On a Saturday in April 1948, a loner poet from Pennsylvania shouldered a rucksack and a weight no scale could measure and embarked on a journey no man had taken before.
Earl Shaffer, 29, walked down a Georgia mountain and kept going, alone with the sound of his breath and the wild things around him, northward for 2,000-plus miles, hoping the Appalachian Trail could help him forget a war mankind hadn’t seen before.
“It straightened me out, more or less,” Shaffer, now deceased, said of his journey in 1998.
Carl “Steve” Clendenning was salvaged on the trail 65 years later, after the war in Iraq tore him up and left him a rusting Marine trying to find his way back to normal in the United States.
“I found what I needed in nature. It’s amazing, and it’s just hard to describe what it truly does for you. You can be pissed off at the world and take a walk into the woods, and five feet into the woods, you’re not pissed off anymore,” Clendenning, 43, said. “Honestly, if I wouldn’t have done the trail, I would have committed suicide or I would still be a raging alcoholic. That’s the truth.”
Clendenning, who hiked the Appalachian Trail in 2013, was one of about 50 veterans and their family members who came together in Schuylkill County on a recent, warm fall weekend, all of them pitching tents or sleeping in bunks beside Indian Run at the New Ringgold Boy Scout Camp beneath Hawk Mountain, just a few miles from the trail.
The gathering was hosted by Cindy Ross and her husband, Todd Gladfelter, a couple who’ve spent most of their lives among the trees under sun and stars, trading baby strollers for llamas as they hiked their children across the country.
“We raised them in the wilderness,” Ross said at the campground. “We knew what it could do for forming people and healing people.”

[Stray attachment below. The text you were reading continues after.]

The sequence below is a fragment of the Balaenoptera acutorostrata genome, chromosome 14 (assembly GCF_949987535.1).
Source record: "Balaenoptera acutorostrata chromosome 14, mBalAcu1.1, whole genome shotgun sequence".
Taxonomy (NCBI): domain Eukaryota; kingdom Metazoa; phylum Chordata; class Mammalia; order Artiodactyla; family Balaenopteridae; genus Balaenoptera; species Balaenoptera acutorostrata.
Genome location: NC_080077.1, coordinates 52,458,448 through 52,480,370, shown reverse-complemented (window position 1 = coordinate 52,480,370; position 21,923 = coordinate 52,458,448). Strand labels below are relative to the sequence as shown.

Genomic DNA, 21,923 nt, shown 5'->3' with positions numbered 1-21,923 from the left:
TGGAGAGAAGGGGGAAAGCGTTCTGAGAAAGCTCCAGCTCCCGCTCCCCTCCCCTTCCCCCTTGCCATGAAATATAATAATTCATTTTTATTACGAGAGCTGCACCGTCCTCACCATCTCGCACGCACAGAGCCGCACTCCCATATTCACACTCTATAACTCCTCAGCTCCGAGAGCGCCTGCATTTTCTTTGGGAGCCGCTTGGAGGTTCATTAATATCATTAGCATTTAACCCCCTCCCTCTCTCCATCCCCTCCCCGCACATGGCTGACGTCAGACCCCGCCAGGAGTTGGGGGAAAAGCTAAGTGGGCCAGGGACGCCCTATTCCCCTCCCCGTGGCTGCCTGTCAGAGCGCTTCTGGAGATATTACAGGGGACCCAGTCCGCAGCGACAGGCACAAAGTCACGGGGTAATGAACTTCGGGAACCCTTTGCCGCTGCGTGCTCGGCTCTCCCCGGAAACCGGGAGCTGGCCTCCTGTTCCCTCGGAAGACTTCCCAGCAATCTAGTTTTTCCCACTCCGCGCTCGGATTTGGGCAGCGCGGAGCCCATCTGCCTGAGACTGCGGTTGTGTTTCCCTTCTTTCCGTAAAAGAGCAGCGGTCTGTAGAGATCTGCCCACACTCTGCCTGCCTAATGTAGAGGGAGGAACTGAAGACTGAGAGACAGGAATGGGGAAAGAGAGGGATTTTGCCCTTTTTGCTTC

A thru-hiker typically takes five to seven months to complete the trail from Georgia to Maine. Shaffer, who grew up in York, finished in 124 days, the first person to hike the trail continuously from summit to summit. The Smithsonian was given Shaffer’s trail diary, its sparse entries somehow haunting.
“In very good spirits. thinking of Walter. Weather like yesterday, fair with breeze,” Shaffer wrote while in Maine.
Walter Winemiller was Shaffer’s best friend. As boys, they dreamed of walking the trail together, but World War II changed that. Winemiller died in the invasion of Iwo Jima, and Shaffer spent years setting up radar equipment and airstrips while battling tropical illnesses in the South Pacific with the Army Signal Corps.
Lost and aimless when he returned, Shaffer hit the trail alone.
Hiking the Appalachian Trail is Herculean for everyone, but even more so for veterans struggling with Post Traumatic Stress Disorder. Ross, a writer, runs a nonprofit retreat, River House in East Brunswick, Schuylkill County, that helps bring vets like Clendenning into nature in smaller increments. Ross first met vets like Clendenning when they stopped at Eckville Shelter, a hikers’ hostel she ran by the trail.
“Every veteran can’t hike 2,000 miles,” Ross said, silver bracelets and bangles halfway up her arm. “We know how to help them.”
Nature-as-therapy is a no-brainer, obvious to just about anyone who gets under a tree canopy or sits beside a stream for a few minutes. Getting outside isn’t so simple as it used to be, though, and even is seen by some as a privilege generally unavailable to the poor.